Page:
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  • Eric Cinnamond

Revisiting the Miners

<March 4, 2021>


One of the things we treasure most about our strategy is its flexibility. When we believe our opportunity set is expensive, we aren’t required to remain fully invested. As we like to say, “Why overpay if you don’t have to?” We also have flexibility when it comes to sector weights. When a sector is expensive, such as technology in 1999 or financials in 2006, we are not mandated to have exposure. Conversely, when a sector is out of favor, such as precious metal miners in 2015 and energy in 2020, we are not constrained by sector limits from taking an above average position.


In our November 2020 post “Locking It In”, we stated we felt low oil prices were unsustainable and that the industry’s response to depressed prices was setting the stage for a recovery. While we believed prices would eventually rebound, we didn’t anticipate the bounce would be so drastic and sudden, with oil spiking 68% from early November 2020 through February 2021.



The sharp rise in energy prices has been a blessing and a curse for us. As much as we’ve enjoyed watching energy stocks increase in value, energy was one of the few sectors in the market that remained attractively priced. In effect, it was an oasis of value, and that oasis is currently being overrun by anxious relative return investors and a newly minted inflation narrative.


While we continue to believe there is value in certain energy stocks, they are clearly not as inexpensive as they were only a few months ago. In our opinion, it may be time to reassess the valuations of energy stocks and look for the next out of favor sector in our small cap universe.


Small cap stocks have been on a wild ride over the past year. We’ve been managing small cap portfolios for nearly three decades, and frankly, we’ve never seen anything like it. After declining 40% from its early 2020 highs, the Russell 2000 has increased 130% from March 2020 to February 2021! Based on current valuations, we believe our opportunity set has never been more expensive and risks never this elevated. Therefore, finding value in the current small cap market has become extremely challenging.



Few sectors in the small cap market have been left behind. Even highly cyclical businesses, such as commodities, have risen sharply over the past several months. However, there has been one noticeable laggard—the precious metal miners. Since early November 2020, we’ve found the dispersion between energy and precious metal miners to be particularly noteworthy, with energy stocks up over 60% and precious metal miners declining approximately 20%. That’s quite a performance gap, especially in a period with so many investors searching for inflation hedges.



While we appreciate the fundamentals driving the increasingly popular inflation narrative, we’re puzzled by the market’s distaste for precious metal miners. Given record fiscal deficits, we believe the U.S. Treasury will continue to rely on the Federal Reserve to help fund government outlays. Furthermore, with the government’s cost of borrowing on the rise, we believe the Federal Reserve will eventually increase quantitative easing (QE) and attempt to manage the entire yield curve. In our opinion, rising inflation, record fiscal deficits, and potentially higher levels of debt monetization are near perfect conditions for precious metals and the precious metal miners.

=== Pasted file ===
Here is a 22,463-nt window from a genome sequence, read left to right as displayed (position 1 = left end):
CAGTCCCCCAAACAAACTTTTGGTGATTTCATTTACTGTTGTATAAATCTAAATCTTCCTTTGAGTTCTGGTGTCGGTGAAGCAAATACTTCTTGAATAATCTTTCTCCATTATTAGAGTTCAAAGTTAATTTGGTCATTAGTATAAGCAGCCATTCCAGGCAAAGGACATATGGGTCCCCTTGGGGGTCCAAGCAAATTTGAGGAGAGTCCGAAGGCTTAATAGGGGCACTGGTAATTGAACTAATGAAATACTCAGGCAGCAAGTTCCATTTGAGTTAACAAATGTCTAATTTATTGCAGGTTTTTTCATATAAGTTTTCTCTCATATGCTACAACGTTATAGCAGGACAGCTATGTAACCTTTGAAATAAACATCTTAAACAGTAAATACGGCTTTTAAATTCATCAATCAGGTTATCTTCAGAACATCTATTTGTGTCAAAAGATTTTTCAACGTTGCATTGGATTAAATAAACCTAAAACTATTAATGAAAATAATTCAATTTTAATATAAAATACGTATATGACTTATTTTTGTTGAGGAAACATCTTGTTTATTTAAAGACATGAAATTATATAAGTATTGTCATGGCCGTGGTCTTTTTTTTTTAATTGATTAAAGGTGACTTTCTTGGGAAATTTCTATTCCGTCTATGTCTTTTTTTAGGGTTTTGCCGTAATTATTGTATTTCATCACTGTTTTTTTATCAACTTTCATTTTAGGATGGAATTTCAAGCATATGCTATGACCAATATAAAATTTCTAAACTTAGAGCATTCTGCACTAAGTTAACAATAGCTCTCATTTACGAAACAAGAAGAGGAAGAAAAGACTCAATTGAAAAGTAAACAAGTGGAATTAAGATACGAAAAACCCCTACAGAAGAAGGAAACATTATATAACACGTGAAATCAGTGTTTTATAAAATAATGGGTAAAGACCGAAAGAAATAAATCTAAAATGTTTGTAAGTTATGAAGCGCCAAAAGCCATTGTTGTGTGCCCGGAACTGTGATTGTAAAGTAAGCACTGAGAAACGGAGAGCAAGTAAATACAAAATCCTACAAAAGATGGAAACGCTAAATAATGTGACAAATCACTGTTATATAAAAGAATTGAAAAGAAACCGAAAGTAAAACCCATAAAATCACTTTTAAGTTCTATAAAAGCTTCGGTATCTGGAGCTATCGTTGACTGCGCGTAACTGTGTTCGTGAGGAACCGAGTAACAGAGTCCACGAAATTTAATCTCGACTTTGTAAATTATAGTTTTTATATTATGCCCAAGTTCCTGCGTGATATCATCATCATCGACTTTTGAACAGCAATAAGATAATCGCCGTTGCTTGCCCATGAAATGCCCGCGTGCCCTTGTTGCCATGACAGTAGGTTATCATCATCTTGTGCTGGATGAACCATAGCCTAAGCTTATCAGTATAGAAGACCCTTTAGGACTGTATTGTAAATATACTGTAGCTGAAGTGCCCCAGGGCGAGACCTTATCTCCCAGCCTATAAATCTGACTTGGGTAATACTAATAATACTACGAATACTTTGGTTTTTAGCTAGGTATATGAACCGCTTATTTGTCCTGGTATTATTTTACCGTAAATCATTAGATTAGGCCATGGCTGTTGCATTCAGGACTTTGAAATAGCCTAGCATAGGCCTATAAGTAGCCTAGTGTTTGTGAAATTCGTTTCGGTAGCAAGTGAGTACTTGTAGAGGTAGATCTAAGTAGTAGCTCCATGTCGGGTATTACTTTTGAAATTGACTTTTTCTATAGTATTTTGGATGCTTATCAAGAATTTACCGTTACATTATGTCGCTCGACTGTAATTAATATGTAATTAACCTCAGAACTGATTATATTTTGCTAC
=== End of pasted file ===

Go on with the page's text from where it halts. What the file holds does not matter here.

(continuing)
In summary, the relative attractiveness of the commodity sector has changed since November 2020. At that time, we were finding considerable value in energy stocks and had minimal exposure to precious metal miners. Based on meaningful changes in valuations, we’ve recently shifted our research focus from energy stocks to precious metal miners.


Our search for miners will be similar to how we screened through beaten-down energy stocks. We’re focusing on precious metal miners with strong balance sheets that will allow the companies to survive a prolonged industry downturn. As was the case with energy, we do not want to own miners that are dependent on bankers or the credit market for capital, and as always, we want to avoid combining operating and financial risk. We are also searching for miners that sell at discounts to the replacement value of their long-lived assets. And finally, we prefer miners with proven developed mines that are in favorable geographies.


Owning precious metal miners is not for the faint of heart. They are extremely volatile and will do their best to shake out the most disciplined investors. And while we do not believe precious metal miners are as inexpensive as they were in their devastating bear market of 2015, we think the industry’s cash flows, balance sheets, and investment rationale have improved. In our opinion, it’s time to revisit the precious metals miners. We believe the sector is ideally positioned for a future of rising inflation, debt monetization, and a Federal Reserve with limited options.


Eric Cinnamond

eric@palmvalleycapital.com


The Palm Valley Capital Fund can be purchased directly from U.S. Bank or through these fund platforms.


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Definitions:

Russell 2000: The Russell 2000 index is an index measuring the performance of approximately 2,000 smallest-cap American companies in the Russell 3000 Index, which is made up of 3,000 of the largest U.S. stocks. It is a market-cap weighted index.

Russell 3000 Energy Index: An index that measures the performance of the energy stocks within the Russell 3000.

Arca Gold Miners Index: An index of publicly-traded silver and gold mining companies comprising of common stocks in addition to depository receipts traded on the NYSE, NYSE MKT, NASDAQ, and the Toronto Stock Exchange.